By Jeannie Javelosa
(reprinted from The Philippine Star)
On a recent trip I took to Palawan, Atty. Bobby Chan—an alternative lawyer—showed us a rather strange collection. There were chainsaws, fish and dolphin spears, homemade shotguns, commercial fishing nets, knives, and hacks. 200 of these items were under lock and key. His collection is a testimony to this courageous advocacy for protecting the rainforests, mangroves, and fishing reserves of Palawan.
Atty. Chan is the dynamic, comic, and courageous head of PNNI or the Palawan NGO Network, Inc. In 1991, mainstream NGOs and people’s organizations (POs) in Palawan formed PNNI, motivated to present a broader NGO consensus that would carry more weight in policy making in Palawan’s various local government units. They also work towards the unity of NGOs and POs to strongly influence the direction of development for Palawan. While community and livelihood development projects are being done, the network actively engages in developmental debate, and sees its role as an advocate of policies that directly benefit the communities and protect the environment.
I met Atty. Chan with my two business partners from ECHOstore as we went there to help build Palawan’s ECHOVillage Store (the first one is already up at 69 Esteban Abada St. in Loyola Heights), a retail store specific to communities funded by the Peace and Equity Foundation’s Partnership and Access Centers (PACs). Atty. Chan now heads the cooperative of the PACs.
How did he start building his strange collection? Atty. Chan and the communities wanted to guard the forests and reserves. Five years ago, he gathered his community members to try to stop illegal loggers and fishermen. He formed groups of men from the communities and aligned with four men of the PNNI as para-law enforcers. Commando-type units were formed. They would secure the perimeter for arms, crawling in the dark surveying illegal loggers and fishermen. Then they would confiscate equipment such as chainsaws, fishhooks, and spears before any illegal activities could be done.
As a team, they did (and continue to do) citizen arrests. Atty. Chan won a landmark case where the judge ruled in his favor, when Atty. Chan was arrested for keeping the items he has confiscated from illegal loggers and fishers in the area. A law dictates that private citizens should not remain in custody of confiscated items. The Department of Energy and Natural Resources wanted him to turn the items over, but everyone knew from real practices that these would be sold back to illegal loggers and a vicious cycle would continue.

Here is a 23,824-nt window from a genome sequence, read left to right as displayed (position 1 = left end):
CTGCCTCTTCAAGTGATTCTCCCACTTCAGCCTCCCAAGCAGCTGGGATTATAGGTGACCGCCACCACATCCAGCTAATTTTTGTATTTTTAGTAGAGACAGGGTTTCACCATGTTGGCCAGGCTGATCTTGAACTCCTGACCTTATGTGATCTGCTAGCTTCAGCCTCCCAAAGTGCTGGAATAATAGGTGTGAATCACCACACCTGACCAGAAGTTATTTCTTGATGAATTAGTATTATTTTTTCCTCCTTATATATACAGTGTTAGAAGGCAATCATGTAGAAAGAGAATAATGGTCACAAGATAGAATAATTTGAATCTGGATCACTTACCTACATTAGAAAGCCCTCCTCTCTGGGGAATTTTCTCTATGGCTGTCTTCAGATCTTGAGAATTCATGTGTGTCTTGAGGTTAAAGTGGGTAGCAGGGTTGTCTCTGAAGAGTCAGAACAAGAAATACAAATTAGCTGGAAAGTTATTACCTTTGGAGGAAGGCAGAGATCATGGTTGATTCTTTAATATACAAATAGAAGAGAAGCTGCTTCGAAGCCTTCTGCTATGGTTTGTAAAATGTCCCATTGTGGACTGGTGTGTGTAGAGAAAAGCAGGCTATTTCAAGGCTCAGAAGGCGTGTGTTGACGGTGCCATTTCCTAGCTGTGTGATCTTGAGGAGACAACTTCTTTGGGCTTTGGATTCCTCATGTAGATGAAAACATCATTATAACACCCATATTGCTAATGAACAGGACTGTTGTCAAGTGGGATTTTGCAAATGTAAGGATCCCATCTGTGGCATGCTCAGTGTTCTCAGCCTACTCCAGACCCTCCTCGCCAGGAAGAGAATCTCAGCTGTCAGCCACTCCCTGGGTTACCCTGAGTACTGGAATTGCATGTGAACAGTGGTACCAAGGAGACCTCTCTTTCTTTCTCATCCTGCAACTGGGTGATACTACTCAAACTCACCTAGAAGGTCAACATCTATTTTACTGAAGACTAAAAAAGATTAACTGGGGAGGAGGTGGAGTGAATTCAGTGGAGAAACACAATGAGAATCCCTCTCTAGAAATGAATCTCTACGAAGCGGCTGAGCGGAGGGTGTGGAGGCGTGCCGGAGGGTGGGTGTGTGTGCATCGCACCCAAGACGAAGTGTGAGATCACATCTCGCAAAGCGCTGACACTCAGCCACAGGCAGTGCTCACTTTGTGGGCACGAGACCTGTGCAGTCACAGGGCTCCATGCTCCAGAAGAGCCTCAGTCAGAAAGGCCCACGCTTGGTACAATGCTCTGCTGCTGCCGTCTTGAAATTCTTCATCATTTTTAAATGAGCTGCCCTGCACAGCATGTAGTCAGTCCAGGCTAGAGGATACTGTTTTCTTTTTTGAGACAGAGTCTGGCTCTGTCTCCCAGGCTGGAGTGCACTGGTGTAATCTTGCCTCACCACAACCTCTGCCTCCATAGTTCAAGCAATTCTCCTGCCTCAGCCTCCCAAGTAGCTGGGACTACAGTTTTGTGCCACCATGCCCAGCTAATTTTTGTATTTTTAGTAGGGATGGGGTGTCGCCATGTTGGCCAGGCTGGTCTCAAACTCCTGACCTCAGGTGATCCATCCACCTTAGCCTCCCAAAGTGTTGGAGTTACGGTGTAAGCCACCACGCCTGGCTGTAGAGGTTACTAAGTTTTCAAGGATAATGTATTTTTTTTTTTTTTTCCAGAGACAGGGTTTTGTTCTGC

While the DENR is tasked to take care of the forests and enforce the security of the area, the government agency has not been that active or successful. Chan said that DENR would only send enforcement at checkpoints after the loggers had already felled the trees.
Atty. Chan’s story with Palawan began as a law student, assigned by the Ateneo Human Rights Center to handle some environmental cases for free. When he passed the Bar in 1995, he decided to go into NGO work, despite invitations to join traditional private law practices in Manila. Supported by the Jesuit teaching “man for others,” Atty. Chan’s decision to become an alternative lawyer focused on the environment is a passion he tries to explain. In the mode of the Jungle Jim, he has never balked at challenges.
Today Atty. Chan and his team are focused on poachers whom they apprehend with Palawan wildlife like parrots, talking myna birds, eagles, bear cats, owls, and hawks.
His vision is to change NGO work, making it more professional. Atty. Chan has also recently assumed the leadership of the Partnership and Access Centers Consortium, Inc. (PACCI) of groups from all over the country whose products are all in the ECHOVillage Store in Esteban Abada, Loyola Heights. Through this, he hopes to be able to open up many ECHOVillage Stores all over the country to help develop markets for livelihood products.
He also talks about information and training programs that will help get his communities towards this professional level. They include alternative tourism, social entrepreneurship, alternative law, climate change affairs, mapping watersheds, tribal affairs to help with dispute and land issues, as well as enforcement programs. He explains that, by making his NGOs move into the wood and bamboo business, they can make use of all their confiscated logs and create furniture from bamboo—a highly renewable and sustainable natural resource. “The natural resources of the community should go back to help support our communities”, he says. He tells us that with Mayor Edward Hagedorn’s full support, they managed to close all the furniture shops in Palawan, as these stores were the bagsakan or dropoff point of the illegal loggers. Mayor Hagedorn is also one with them towards the development of the bamboo industry in the area.
In the hinterland of the Palawan rainforest, DENR personnel balk at patrolling the forest, as they are afraid of malaria. Atty. Chan has caught malaria four times, the latest one wherein he almost died. “They tested a new malaria drug on me, and it was good,” he laughs, as though his brush with death was nothing serious. And he continues to plan the next Jungle Jim enforcement activities in the malaria-infested rainforests. There may be little madness there, but what is clear is that Atty. Chan is committed to serve his communities, and save whatever he can of nature under his control.
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